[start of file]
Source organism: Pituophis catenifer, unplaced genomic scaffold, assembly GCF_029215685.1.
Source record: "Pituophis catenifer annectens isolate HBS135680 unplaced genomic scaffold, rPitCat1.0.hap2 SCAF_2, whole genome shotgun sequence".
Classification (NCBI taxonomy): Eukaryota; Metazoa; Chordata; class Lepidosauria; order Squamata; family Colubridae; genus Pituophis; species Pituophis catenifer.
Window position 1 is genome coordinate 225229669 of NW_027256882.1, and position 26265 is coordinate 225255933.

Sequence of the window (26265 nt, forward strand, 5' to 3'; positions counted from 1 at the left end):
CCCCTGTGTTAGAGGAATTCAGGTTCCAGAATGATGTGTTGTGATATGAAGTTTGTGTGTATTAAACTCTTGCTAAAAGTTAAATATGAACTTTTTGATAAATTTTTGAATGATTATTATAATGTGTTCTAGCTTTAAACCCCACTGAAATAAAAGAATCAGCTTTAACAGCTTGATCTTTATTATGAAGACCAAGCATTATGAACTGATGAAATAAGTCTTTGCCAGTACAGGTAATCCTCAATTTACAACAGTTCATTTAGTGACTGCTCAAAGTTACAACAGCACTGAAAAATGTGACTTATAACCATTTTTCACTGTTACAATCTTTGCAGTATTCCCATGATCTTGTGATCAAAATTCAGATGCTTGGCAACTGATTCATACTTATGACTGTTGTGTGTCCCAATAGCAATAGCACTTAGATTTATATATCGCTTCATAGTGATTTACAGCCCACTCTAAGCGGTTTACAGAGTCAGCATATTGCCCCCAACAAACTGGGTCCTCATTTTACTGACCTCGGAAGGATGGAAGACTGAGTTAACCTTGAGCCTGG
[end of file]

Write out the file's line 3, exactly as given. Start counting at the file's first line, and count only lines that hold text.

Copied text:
Classification (NCBI taxonomy): Eukaryota; Metazoa; Chordata; class Lepidosauria; order Squamata; family Colubridae; genus Pituophis; species Pituophis catenifer.